The Spanish architect and engineer Santiago Calatrava has revitalized not only the art of bridge building. All of his structures go beyond more function to become sculptural elements contributing to the quality of built environment. The present work, which follows Calatrava Bridges is a definitive study authorized by the architect. By examining the nature of each project site and the often complex political realities attendant to building, it demonstrates how the architectural work of Santiago Calatrava has reestablished the importance of urban infrastructure to urban design.
Calatrava secured his reputation with Zurich's Stadelhofen Station (1982-1990). It is a reputation which has continued to grow with other innovative projects such as the BCE Galleria in Toronto (1987-1992); Lyon Airport Station (1989-1994); a project for a bio-shelter and the completion of the Cathedral of St. John the Divine (1991), New York; Tenerife Concert Hall, under construction; and the current extension of the Milwaukee Art Museum. But it was with his competition entry for the conversion of the Reichstag Building in Berlin (Joint 1st Prize, 1992) that gained the attention of the international community at large.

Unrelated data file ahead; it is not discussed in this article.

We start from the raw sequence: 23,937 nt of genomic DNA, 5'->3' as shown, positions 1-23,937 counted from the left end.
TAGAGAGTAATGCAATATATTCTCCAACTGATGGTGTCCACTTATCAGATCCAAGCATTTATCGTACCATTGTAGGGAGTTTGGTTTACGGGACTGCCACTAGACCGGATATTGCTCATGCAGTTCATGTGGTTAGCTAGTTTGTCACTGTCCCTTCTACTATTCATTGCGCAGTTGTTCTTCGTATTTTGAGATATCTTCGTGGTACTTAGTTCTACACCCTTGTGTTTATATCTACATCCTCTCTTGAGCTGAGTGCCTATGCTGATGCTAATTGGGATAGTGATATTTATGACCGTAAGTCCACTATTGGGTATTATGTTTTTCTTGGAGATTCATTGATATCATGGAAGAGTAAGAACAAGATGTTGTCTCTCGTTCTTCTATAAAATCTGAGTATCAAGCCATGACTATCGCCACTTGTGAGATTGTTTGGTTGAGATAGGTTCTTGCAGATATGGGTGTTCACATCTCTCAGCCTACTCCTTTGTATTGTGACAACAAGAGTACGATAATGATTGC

The explicitly urban approach to any task is characteristic of Calatrava's work. Whether bus shelter, bridge or airport terminal, what underlies Calatrava's approach is a quest for a deeper understanding of the static forces at work, to which he gives unprecedented expression. This constant experimentation and inquiry has led to solutions that are inventive and undisputedly elegant.